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Your Guide to Graves' Disease

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Graves’ Disease: Symptoms, Triggers, and Outlook

Medically Reviewed By Marina Basina, M.D.

Graves’ disease is when the immune system attacks the thyroid gland. This can lead to a condition called hyperthyroidism, causing symptoms such as an irregular heartbeat, sweating, and more. Graves’ disease is considered an autoimmune disease as it occurs when the immune system attacks the body. Treatment with options such as medication and surgery can improve your symptoms and reduce related hyperthyroidism.

This article explains Graves’ disease, including its symptoms, causes, and when to see a doctor. It also discusses possible complications, treatment, and outlook of the condition, as well as some frequently asked questions.


A medical illustration depicting the possible symptoms of Graves' disease.
Illustrated by Jason Hoffman

Graves’ disease can cause damage to the thyroid gland, leading to hyperthyroidism. According to a 2022 overview Trusted Source PubMed Central Highly respected database from the National Institutes of Health Go to source , Graves’ disease is the most common cause of hyperthyroidism.

Hyperthyroidism, or overactive thyroid, refers to when the thyroid gland makes too much Trusted Source PubMed Central Highly respected database from the National Institutes of Health Go to source thyroid hormone.

Thyroid hormones contribute to many processes in the body. Because of this, hyperthyroidism can lead to a range of symptoms, such as:

  • fast or irregular heartbeat
  • unexplained weight loss, even with an increase in appetite
  • fatigue
  • difficulty sleeping
  • sweating or sensitivity to heat
  • shaky hands
  • muscle weakness
  • nervousness or irritability
  • more frequent bowel movements

The thyroid is a small butterfly-shaped organ that sits in the front of the neck. Graves’ disease may cause the thyroid gland to enlarge, causing a bulge known as a goiter around the lower neck.

Graves’ disease may also cause an eye condition called Graves’ ophthalmopathy (GO). This can lead to symptoms such as:

  • eyes that appear to bulge
  • eye pain or pressure
  • gritty or irritated eyes
  • puffy eyes
  • sensitivity to light
  • blurry vision
  • double vision

In rare cases, someone with Graves’ disease may develop a skin condition called Graves’ dermopathy. This can cause discolored, rough, and thick skin to develop. Graves’ dermopathy frequently develops on the shins but can also develop elsewhere.

When to see a doctor

Contact your doctor promptly if you experience any symptoms of Graves’ disease. You should also contact your doctor for any other symptoms of illness that do not improve.

Some symptoms or complications may require more urgent medical care. They may indicate another serious medical condition or carry a risk of longer-term damage.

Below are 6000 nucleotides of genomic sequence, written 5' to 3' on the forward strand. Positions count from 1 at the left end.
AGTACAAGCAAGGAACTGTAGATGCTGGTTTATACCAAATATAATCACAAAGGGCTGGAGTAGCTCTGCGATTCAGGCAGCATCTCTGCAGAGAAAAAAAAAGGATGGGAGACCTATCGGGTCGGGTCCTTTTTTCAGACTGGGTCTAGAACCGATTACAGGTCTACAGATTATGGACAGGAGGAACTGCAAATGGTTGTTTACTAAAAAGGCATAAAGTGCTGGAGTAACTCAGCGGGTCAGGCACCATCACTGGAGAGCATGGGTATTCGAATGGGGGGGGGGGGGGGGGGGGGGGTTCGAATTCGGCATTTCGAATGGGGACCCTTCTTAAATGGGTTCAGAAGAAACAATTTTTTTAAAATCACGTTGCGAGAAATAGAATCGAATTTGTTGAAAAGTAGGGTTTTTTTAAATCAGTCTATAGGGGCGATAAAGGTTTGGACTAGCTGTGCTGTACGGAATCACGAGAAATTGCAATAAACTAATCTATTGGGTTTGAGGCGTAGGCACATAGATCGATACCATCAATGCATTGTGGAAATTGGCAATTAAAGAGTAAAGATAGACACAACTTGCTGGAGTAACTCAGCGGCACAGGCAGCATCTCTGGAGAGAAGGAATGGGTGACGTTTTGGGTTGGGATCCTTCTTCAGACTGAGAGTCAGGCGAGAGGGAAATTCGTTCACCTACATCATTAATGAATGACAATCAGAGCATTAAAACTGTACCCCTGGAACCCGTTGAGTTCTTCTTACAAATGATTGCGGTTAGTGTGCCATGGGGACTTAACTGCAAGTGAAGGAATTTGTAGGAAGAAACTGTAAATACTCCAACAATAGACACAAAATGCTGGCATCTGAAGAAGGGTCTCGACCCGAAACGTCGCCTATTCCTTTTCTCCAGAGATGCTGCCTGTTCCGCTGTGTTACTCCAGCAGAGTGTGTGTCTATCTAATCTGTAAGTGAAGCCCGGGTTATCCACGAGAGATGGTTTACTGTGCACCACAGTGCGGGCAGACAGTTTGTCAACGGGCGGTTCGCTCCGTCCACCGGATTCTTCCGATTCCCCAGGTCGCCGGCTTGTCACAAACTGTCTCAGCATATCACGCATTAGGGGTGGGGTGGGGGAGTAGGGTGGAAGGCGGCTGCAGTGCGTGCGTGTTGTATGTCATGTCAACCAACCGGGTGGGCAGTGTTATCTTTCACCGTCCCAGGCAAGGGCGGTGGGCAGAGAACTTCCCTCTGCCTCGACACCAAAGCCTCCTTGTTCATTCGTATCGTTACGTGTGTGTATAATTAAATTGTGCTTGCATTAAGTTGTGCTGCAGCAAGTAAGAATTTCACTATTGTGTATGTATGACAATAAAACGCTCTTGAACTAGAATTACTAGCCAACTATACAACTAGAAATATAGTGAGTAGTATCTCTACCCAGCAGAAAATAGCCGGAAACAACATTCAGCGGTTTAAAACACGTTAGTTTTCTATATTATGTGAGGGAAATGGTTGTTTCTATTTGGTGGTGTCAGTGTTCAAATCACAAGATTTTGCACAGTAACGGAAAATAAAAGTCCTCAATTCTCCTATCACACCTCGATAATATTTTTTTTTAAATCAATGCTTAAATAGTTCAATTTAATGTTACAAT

Seek immediate medical help for any of the following symptoms:

  • fast or irregular heartbeat that persists or doesn’t improve with rest
  • blurry vision
  • sudden eye symptoms, such as sudden eye bulging
  • symptoms that feel severe, such as severe muscle weakness

Causes and triggers

Graves’ disease develops when the immune system produces an antibody known as thyroid-stimulating immunoglobulin (TSI). TSI can then bind Trusted Source PubMed Central Highly respected database from the National Institutes of Health Go to source to a hormone known as thyroid-stimulating hormone (TSH). This causes the thyroid gland to make thyroid hormone in higher amounts.

Clinicians still aren’t completely sure why some people develop Graves’ disease and others don’t. Research suggests that genetic and environmental factors may contribute to its development. For example, certain environmental factors may trigger susceptible genes to produce immune responses related to TSI production. This can lead to Graves’ disease.

Factors that may trigger Graves’ disease include:

  • pregnancy and the postpartum period
  • infections
  • emotional stress
  • smoking
  • treatment with or misuse of the medication interferon alfa (Intron, Roferon-A)
  • excess iodine intake, from products such as Trusted Source PubMed Central Highly respected database from the National Institutes of Health Go to source :
    • supplements
    • iodized salt
    • iodized drinking water or milk
    • some seaweeds


Your doctor will start the diagnostic process by asking about your symptoms and medical history. It can be helpful to inform your doctor whether any biological family members have had Graves’ disease.

Your doctor may then order testing to confirm a diagnosis. This can also help to rule out other conditions that can cause hyperthyroidism. Tests may include Trusted Source PubMed Central Highly respected database from the National Institutes of Health Go to source :

  • Thyroid function tests: These tests involve taking a blood sample for laboratory exams.